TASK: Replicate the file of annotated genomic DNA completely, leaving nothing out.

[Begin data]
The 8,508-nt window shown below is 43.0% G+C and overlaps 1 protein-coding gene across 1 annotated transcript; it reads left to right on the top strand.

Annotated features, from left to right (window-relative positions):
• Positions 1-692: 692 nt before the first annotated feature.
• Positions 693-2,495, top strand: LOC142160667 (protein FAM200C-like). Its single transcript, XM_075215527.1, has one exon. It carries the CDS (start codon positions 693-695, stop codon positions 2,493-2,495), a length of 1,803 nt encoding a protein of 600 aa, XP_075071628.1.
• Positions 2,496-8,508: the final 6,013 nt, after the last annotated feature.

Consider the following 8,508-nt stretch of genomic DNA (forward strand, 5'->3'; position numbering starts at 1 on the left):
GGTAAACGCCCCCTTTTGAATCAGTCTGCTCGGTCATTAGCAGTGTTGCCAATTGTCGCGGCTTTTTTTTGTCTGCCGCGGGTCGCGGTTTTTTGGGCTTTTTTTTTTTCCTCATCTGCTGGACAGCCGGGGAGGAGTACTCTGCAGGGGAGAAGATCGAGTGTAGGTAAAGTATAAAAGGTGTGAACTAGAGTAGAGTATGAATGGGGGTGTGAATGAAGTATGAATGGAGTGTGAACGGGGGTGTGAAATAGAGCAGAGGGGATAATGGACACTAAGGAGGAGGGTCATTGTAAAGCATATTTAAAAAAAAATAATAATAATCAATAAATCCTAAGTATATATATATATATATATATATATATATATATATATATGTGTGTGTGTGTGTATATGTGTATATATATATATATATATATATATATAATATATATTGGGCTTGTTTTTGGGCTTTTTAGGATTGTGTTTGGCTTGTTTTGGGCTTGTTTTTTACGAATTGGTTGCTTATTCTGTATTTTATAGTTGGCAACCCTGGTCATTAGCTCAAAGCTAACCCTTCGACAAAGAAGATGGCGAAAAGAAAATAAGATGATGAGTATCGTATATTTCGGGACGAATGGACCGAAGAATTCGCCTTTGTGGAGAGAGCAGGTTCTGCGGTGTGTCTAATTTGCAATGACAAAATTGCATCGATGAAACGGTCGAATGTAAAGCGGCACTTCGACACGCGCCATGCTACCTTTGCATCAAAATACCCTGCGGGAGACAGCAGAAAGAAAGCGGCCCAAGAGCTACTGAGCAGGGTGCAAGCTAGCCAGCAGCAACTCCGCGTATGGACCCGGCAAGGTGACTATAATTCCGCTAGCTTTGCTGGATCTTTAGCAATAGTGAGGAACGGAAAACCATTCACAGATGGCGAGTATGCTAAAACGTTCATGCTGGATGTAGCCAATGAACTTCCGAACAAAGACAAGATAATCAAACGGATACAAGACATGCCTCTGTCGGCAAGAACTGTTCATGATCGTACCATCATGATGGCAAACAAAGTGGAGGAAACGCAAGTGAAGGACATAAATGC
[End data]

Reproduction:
The 8,508-nt window shown below is 43.0% G+C and overlaps 1 protein-coding gene across 1 annotated transcript; it reads left to right on the top strand.

Annotated features, from left to right (window-relative positions):
• Positions 1-692: 692 nt before the first annotated feature.
• Positions 693-2,495, top strand: LOC142160667 (protein FAM200C-like). Its single transcript, XM_075215527.1, has one exon. It carries the CDS (start codon positions 693-695, stop codon positions 2,493-2,495), a length of 1,803 nt encoding a protein of 600 aa, XP_075071628.1.
• Positions 2,496-8,508: the final 6,013 nt, after the last annotated feature.

Consider the following 8,508-nt stretch of genomic DNA (forward strand, 5'->3'; position numbering starts at 1 on the left):
GGTAAACGCCCCCTTTTGAATCAGTCTGCTCGGTCATTAGCAGTGTTGCCAATTGTCGCGGCTTTTTTTTGTCTGCCGCGGGTCGCGGTTTTTTGGGCTTTTTTTTTTTCCTCATCTGCTGGACAGCCGGGGAGGAGTACTCTGCAGGGGAGAAGATCGAGTGTAGGTAAAGTATAAAAGGTGTGAACTAGAGTAGAGTATGAATGGGGGTGTGAATGAAGTATGAATGGAGTGTGAACGGGGGTGTGAAATAGAGCAGAGGGGATAATGGACACTAAGGAGGAGGGTCATTGTAAAGCATATTTAAAAAAAAATAATAATAATCAATAAATCCTAAGTATATATATATATATATATATATATATATATATATATATGTGTGTGTGTGTGTATATGTGTATATATATATATATATATATATATATAATATATATTGGGCTTGTTTTTGGGCTTTTTAGGATTGTGTTTGGCTTGTTTTGGGCTTGTTTTTTACGAATTGGTTGCTTATTCTGTATTTTATAGTTGGCAACCCTGGTCATTAGCTCAAAGCTAACCCTTCGACAAAGAAGATGGCGAAAAGAAAATAAGATGATGAGTATCGTATATTTCGGGACGAATGGACCGAAGAATTCGCCTTTGTGGAGAGAGCAGGTTCTGCGGTGTGTCTAATTTGCAATGACAAAATTGCATCGATGAAACGGTCGAATGTAAAGCGGCACTTCGACACGCGCCATGCTACCTTTGCATCAAAATACCCTGCGGGAGACAGCAGAAAGAAAGCGGCCCAAGAGCTACTGAGCAGGGTGCAAGCTAGCCAGCAGCAACTCCGCGTATGGACCCGGCAAGGTGACTATAATTCCGCTAGCTTTGCTGGATCTTTAGCAATAGTGAGGAACGGAAAACCATTCACAGATGGCGAGTATGCTAAAACGTTCATGCTGGATGTAGCCAATGAACTTCCGAACAAAGACAAGATAATCAAACGGATACAAGACATGCCTCTGTCGGCAAGAACTGTTCATGATCGTACCATCATGATGGCAAACAAAGTGGAGGAAACGCAAGTGAAGGACATAAATGC